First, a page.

Alien detection scale gets a reboot from Scottish university

By Debbie Jackson
BBC Scotland

  • Published
The Seti Allen Telescope Array
Image caption,
The Seti Allen Telescope Array in Northern California is searching for signs

Would you believe a report about alien life on TV or online or would you scroll on?

A Scottish university has led a revamp of a system that rates reports of extra-terrestrial activity so that we know when to get excited and when it is likely to amount to nothing.

Scientists use the Rio scale to separate the truth from fiction.

Rio 2.0, developed with the University of St Andrews, will help us understand when the truth is actually out there.

A new study, published in the International Journal of Astrobiology, has revamped the 17-year-old Rio tool which scientists have been using for classifying potential signals from extra-terrestrial intelligence.

The reboot is hoped to make it fit for the modern world of news and social media.

Rio is a kind of Richter scale for signals of alien life.

Image source, Science Photo Library
Image caption,
Plenty of neighbours: Might clusters like this be the place to search for alien civilisations?

It was devised to communicate the significance of a report to the general public.

When there are stories of extra-terrestrial activity, it is hoped they will be reported with the Rio scale of numbers between one and 10, so readers can tell how plausible they are.

Dr Duncan Forgan is the lead researcher at the Centre for Exoplanet Science at the University of St Andrews.

He told the BBC: "It's absolutely crucial that when we talk about something so hugely significant as the discovery of intelligent life beyond the Earth, we do it clearly and carefully.

"Before we do the big searches for signals, we need to have in place a strategy for handling the discovery of life beyond earth.

"There are risks in social stability so we have to be responsible."

Image source, Duncan Forgan
Image caption,
Dr Duncan Forgan believes Rio 2.0 is helping design a number scale between zero and ten which can accompany reports about extra-terrestrial activity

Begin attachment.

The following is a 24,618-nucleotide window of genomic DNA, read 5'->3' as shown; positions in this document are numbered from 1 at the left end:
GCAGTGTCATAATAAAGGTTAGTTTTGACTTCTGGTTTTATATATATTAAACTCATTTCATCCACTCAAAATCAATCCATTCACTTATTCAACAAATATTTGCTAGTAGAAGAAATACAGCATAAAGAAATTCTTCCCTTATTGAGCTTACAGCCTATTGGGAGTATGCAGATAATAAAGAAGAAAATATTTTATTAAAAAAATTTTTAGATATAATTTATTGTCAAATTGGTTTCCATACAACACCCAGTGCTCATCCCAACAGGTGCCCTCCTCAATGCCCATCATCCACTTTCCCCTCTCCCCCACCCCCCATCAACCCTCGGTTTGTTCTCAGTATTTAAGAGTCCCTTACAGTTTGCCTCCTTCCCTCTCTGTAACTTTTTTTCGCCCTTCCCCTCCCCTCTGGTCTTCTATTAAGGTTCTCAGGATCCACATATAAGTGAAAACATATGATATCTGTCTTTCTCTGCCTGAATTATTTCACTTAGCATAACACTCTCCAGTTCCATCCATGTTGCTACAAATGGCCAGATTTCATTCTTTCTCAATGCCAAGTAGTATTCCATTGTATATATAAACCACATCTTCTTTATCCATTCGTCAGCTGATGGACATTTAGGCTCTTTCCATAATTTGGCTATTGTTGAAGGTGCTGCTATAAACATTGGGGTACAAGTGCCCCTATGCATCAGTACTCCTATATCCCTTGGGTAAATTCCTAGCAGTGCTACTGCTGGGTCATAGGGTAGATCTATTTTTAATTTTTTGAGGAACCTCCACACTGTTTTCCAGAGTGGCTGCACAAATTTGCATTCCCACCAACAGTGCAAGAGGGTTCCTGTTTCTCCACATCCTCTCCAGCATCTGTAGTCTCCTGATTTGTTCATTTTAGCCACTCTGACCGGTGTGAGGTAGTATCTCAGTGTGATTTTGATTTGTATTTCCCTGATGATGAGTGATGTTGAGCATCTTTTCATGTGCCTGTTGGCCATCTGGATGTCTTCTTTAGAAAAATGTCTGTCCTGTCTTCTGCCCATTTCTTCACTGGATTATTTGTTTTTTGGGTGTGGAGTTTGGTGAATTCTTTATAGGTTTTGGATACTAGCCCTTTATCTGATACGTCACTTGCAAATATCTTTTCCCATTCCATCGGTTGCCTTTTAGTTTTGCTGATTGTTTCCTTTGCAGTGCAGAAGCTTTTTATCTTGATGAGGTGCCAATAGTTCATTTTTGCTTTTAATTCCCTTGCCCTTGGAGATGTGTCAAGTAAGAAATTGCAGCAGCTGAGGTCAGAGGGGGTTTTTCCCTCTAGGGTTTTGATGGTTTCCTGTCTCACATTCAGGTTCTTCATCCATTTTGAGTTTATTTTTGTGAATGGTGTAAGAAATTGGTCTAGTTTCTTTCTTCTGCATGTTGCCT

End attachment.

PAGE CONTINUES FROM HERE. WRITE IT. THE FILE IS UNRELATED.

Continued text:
Dr Forgan, who has been working with the SETI Institute in Mountain View, California, says that technology is now allowing scientists to look further into the universe for signs of life.

He says we have only scratched the surface of what is around us.

He said: "Researchers are about to search the biggest sample ever. It is the best chance we have had to find anything if it is there.

"But if you imagine the Milky Way as a football field, we have searched an area no bigger than the penalty spot."

What is the Rio scale?

Image source, University of St Andrews

First developed in 2001, the Rio Scale is a tool used by astronomers searching for extra-terrestrial intelligence (ETI) to help communicate to the public "how excited" they should be about what has been observed.

The scale measures the consequences for humans if the signal is from aliens, as well as the probability that the signal really is from aliens, and not a natural phenomenon or human-made.

The scale gives a score between zero and 10, so that the public can quickly see how important a signal really is.

If anyone thinks they have come across a signal, all they have to do is complete the Rio online calculator to evaluate their encounter.

Most encounters will result in a zero score and any signal would have to be significant to get above that.

While Dr Forgan calls himself a pessimist when it comes to thinking we will encounter other life forms, he hopes having a recognisable system will help the public get to grips with what to believe.

He said: "Having Rio 2.0 allows us to rank a signal quickly in a way that the general public can easily understand, and helps us keep their trust in a world filled with fake news."

He hopes that any reports about alien encounters will now be accompanied by the Rio rating.

The new Rio Scale has now been submitted to the International Academy of Astronautics Permanent Committee on SETI for official ratification.

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